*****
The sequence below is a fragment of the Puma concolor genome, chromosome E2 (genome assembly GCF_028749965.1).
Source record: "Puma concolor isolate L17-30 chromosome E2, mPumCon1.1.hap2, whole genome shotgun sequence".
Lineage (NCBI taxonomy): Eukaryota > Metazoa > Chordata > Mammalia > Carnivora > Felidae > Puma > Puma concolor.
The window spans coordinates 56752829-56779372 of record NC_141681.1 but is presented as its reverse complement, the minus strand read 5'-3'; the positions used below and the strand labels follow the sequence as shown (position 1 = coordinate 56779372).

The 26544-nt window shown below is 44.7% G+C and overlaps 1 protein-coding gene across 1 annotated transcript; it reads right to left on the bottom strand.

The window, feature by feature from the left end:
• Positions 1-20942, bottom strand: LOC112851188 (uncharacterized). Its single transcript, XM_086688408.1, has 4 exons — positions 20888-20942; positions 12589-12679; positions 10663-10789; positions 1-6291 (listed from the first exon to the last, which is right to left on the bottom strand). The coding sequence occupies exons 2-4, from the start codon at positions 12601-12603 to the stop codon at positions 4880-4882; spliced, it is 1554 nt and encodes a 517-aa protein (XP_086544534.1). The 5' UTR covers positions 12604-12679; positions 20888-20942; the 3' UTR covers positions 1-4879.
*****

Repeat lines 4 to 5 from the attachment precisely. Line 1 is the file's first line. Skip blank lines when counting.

The window spans coordinates 56752829-56779372 of record NC_141681.1 but is presented as its reverse complement, the minus strand read 5'-3'; the positions used below and the strand labels follow the sequence as shown (position 1 = coordinate 56779372).

The 26544-nt window shown below is 44.7% G+C and overlaps 1 protein-coding gene across 1 annotated transcript; it reads right to left on the bottom strand.